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Carnival Evening

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Carnival Evening by Henri Rousseau
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Artist: Henri Rousseau    Image Code: V03788

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  • Artist: Henri Rousseau

    Henri Rousseau (May 21, 1844-September 2, 1910), a self-taught painter, was part of the French Post-Impressionist movement. Inspired by his everyday surroundings, he was often ridiculed by his contemporaries, but is now accepted as a singular talent. Rousseau is most well-known for his exotic jungle scenes, despite the fact that he never left his home country of France. He was heavily influenced by painters such as Cezanne and Gauguin, who were leading the way in the Primitivist movement. Born in Laval in the Loire Valley, Rousseau worked as a toll collector for most of his life, earning him the nickname “Le Douanier” (meaning, “the customs officer”) from his contemporaries. Though he was otherwise employed, Rousseau’s job allowed him to pursue his passion for painting in his off-hours, eventually allowing him to retire at age 49 to paint full-time. Later in life, Rousseau earned the admiration of fellow artists such as Pablo Picasso and Wassily Kandinksy, and has since been incorporated in the fin-de-siècle artistic canon.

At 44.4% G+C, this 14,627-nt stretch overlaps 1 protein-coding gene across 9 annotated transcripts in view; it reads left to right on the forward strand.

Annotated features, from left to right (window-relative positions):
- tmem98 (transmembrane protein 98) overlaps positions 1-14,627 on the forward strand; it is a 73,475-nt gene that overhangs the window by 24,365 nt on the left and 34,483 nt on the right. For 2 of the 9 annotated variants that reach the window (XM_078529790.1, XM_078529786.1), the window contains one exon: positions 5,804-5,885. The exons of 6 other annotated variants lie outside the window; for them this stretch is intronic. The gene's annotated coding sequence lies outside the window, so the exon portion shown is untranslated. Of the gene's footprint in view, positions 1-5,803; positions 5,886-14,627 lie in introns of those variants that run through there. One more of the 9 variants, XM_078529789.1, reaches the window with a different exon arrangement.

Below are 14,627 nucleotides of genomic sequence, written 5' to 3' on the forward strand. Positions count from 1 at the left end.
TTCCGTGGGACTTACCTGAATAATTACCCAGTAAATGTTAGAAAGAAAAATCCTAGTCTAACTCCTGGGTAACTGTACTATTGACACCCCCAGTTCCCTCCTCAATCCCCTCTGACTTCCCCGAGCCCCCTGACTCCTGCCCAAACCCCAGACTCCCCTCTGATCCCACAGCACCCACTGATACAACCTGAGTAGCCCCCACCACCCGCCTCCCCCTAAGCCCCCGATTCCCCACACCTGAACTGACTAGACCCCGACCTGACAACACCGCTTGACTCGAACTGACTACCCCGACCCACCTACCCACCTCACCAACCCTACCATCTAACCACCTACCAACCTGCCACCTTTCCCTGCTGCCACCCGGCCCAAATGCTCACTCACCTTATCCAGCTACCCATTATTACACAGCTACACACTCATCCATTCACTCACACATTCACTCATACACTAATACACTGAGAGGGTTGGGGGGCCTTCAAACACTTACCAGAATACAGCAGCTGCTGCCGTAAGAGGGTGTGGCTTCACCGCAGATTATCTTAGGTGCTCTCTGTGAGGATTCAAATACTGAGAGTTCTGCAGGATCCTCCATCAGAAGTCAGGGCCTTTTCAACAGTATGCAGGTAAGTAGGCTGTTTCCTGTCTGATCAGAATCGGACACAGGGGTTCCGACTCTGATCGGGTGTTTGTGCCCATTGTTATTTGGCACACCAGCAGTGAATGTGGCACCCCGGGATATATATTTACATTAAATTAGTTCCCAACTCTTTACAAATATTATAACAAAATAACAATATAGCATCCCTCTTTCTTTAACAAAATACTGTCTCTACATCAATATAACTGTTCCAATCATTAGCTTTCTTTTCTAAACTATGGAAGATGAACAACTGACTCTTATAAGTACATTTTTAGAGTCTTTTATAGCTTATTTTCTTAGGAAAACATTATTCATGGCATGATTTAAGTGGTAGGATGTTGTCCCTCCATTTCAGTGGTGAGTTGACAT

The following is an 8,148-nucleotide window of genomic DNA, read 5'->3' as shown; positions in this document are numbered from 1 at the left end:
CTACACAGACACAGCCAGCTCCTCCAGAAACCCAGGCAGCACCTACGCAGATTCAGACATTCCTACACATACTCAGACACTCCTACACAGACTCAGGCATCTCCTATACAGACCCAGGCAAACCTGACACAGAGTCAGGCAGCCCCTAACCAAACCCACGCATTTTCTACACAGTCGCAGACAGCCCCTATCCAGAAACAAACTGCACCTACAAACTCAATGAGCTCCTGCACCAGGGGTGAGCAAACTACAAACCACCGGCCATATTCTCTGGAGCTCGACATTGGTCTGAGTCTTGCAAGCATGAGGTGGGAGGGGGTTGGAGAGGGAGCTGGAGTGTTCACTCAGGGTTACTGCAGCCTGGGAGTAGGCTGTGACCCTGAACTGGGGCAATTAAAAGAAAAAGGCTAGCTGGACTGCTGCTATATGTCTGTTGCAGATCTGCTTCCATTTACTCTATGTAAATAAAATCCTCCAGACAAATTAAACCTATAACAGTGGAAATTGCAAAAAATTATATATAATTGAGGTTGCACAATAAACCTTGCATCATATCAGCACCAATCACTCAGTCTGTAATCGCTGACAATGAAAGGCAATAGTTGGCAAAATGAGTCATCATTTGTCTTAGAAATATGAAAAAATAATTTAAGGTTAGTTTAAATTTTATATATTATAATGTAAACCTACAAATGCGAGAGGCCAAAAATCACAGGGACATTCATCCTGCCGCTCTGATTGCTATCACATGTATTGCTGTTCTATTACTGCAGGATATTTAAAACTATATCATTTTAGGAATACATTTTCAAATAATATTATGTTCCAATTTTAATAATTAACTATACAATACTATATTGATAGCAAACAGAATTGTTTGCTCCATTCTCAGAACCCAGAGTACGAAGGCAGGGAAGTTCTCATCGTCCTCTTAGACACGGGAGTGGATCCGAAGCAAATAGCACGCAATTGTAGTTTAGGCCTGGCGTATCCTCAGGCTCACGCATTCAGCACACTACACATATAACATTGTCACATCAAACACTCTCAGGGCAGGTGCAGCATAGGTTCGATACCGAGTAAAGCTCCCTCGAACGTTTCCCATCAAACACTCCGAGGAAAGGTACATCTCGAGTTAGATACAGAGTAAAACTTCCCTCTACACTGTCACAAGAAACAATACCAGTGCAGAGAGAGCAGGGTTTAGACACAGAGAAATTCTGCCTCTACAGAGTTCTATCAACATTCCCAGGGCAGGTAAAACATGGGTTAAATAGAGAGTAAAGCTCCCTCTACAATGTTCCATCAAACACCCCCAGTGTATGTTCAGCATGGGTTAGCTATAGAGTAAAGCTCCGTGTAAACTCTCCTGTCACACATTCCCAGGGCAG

View all of Henri Rousseau's work.

  • Artwork Details

    Though he is most prominently known for his jungle scenes, Henri Rousseau's painting Carnival Evening, currently at the Philadelphia Museum of Art, is a mysterious composition that gives viewers a glimpse into Rousseau's prefiguring of the Surrealist movement. Painted from 1885-1886, two figures in the foreground, dressed in carnival costume, are bright spots in an otherwise dark and slightly foreboding landscape. Painted in an oddly one-dimensional, planar fashion, the fantastical composition is made even more bizarre by Rousseau's placement of a small, barely visible face in the empty hut beside the figures, leering out at them. Like so many of Rousseau's paintings, its enigmatic quality was criticized during his lifetime, but came to be lauded and appreciated by modern artists after his death in 1910.